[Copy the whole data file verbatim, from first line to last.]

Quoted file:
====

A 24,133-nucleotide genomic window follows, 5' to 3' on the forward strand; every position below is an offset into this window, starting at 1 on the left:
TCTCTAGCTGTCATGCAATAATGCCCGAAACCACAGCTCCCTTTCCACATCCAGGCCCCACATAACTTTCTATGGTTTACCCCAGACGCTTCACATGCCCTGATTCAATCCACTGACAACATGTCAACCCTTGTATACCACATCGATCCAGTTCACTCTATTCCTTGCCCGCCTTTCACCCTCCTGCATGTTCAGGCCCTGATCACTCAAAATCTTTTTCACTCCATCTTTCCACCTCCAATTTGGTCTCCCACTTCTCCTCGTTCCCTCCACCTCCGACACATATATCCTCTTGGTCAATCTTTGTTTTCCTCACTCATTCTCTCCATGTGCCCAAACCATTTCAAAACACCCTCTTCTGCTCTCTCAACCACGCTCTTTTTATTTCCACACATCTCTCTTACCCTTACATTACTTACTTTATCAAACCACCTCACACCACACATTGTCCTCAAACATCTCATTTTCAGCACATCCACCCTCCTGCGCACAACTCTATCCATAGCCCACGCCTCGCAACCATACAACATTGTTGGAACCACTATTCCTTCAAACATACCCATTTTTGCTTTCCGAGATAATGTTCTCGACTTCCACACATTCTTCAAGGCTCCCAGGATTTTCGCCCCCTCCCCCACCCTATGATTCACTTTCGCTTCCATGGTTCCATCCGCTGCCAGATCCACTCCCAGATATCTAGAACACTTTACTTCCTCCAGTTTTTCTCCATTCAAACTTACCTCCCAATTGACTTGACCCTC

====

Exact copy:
A 24,133-nucleotide genomic window follows, 5' to 3' on the forward strand; every position below is an offset into this window, starting at 1 on the left:
TCTCTAGCTGTCATGCAATAATGCCCGAAACCACAGCTCCCTTTCCACATCCAGGCCCCACATAACTTTCTATGGTTTACCCCAGACGCTTCACATGCCCTGATTCAATCCACTGACAACATGTCAACCCTTGTATACCACATCGATCCAGTTCACTCTATTCCTTGCCCGCCTTTCACCCTCCTGCATGTTCAGGCCCTGATCACTCAAAATCTTTTTCACTCCATCTTTCCACCTCCAATTTGGTCTCCCACTTCTCCTCGTTCCCTCCACCTCCGACACATATATCCTCTTGGTCAATCTTTGTTTTCCTCACTCATTCTCTCCATGTGCCCAAACCATTTCAAAACACCCTCTTCTGCTCTCTCAACCACGCTCTTTTTATTTCCACACATCTCTCTTACCCTTACATTACTTACTTTATCAAACCACCTCACACCACACATTGTCCTCAAACATCTCATTTTCAGCACATCCACCCTCCTGCGCACAACTCTATCCATAGCCCACGCCTCGCAACCATACAACATTGTTGGAACCACTATTCCTTCAAACATACCCATTTTTGCTTTCCGAGATAATGTTCTCGACTTCCACACATTCTTCAAGGCTCCCAGGATTTTCGCCCCCTCCCCCACCCTATGATTCACTTTCGCTTCCATGGTTCCATCCGCTGCCAGATCCACTCCCAGATATCTAGAACACTTTACTTCCTCCAGTTTTTCTCCATTCAAACTTACCTCCCAATTGACTTGACCCTC